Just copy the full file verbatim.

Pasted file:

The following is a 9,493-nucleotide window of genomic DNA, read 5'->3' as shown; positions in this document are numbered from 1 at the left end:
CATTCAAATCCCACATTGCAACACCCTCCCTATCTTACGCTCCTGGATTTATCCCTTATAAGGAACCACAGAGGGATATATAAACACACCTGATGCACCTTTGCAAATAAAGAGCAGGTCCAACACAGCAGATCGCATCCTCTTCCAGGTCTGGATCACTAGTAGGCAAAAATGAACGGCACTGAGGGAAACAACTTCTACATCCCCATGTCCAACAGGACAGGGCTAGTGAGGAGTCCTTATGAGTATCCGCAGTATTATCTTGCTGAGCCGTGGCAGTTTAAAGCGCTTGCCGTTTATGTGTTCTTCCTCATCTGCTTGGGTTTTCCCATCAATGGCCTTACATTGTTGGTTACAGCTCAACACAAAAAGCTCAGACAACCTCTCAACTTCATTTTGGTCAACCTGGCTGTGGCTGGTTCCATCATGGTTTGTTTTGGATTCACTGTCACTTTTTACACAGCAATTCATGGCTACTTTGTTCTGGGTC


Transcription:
The following is a 9,493-nucleotide window of genomic DNA, read 5'->3' as shown; positions in this document are numbered from 1 at the left end:
CATTCAAATCCCACATTGCAACACCCTCCCTATCTTACGCTCCTGGATTTATCCCTTATAAGGAACCACAGAGGGATATATAAACACACCTGATGCACCTTTGCAAATAAAGAGCAGGTCCAACACAGCAGATCGCATCCTCTTCCAGGTCTGGATCACTAGTAGGCAAAAATGAACGGCACTGAGGGAAACAACTTCTACATCCCCATGTCCAACAGGACAGGGCTAGTGAGGAGTCCTTATGAGTATCCGCAGTATTATCTTGCTGAGCCGTGGCAGTTTAAAGCGCTTGCCGTTTATGTGTTCTTCCTCATCTGCTTGGGTTTTCCCATCAATGGCCTTACATTGTTGGTTACAGCTCAACACAAAAAGCTCAGACAACCTCTCAACTTCATTTTGGTCAACCTGGCTGTGGCTGGTTCCATCATGGTTTGTTTTGGATTCACTGTCACTTTTTACACAGCAATTCATGGCTACTTTGTTCTGGGTC